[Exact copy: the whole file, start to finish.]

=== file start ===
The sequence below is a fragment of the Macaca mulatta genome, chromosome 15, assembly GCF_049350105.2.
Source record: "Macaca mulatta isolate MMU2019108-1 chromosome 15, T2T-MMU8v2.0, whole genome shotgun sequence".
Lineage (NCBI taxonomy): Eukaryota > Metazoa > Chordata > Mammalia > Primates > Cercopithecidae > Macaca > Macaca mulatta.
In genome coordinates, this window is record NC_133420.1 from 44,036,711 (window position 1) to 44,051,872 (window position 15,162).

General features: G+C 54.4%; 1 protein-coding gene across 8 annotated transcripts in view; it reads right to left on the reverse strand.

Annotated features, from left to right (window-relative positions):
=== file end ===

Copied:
The sequence below is a fragment of the Macaca mulatta genome, chromosome 15, assembly GCF_049350105.2.
Source record: "Macaca mulatta isolate MMU2019108-1 chromosome 15, T2T-MMU8v2.0, whole genome shotgun sequence".
Lineage (NCBI taxonomy): Eukaryota > Metazoa > Chordata > Mammalia > Primates > Cercopithecidae > Macaca > Macaca mulatta.
In genome coordinates, this window is record NC_133420.1 from 44,036,711 (window position 1) to 44,051,872 (window position 15,162).

General features: G+C 54.4%; 1 protein-coding gene across 8 annotated transcripts in view; it reads right to left on the reverse strand.

Annotated features, from left to right (window-relative positions):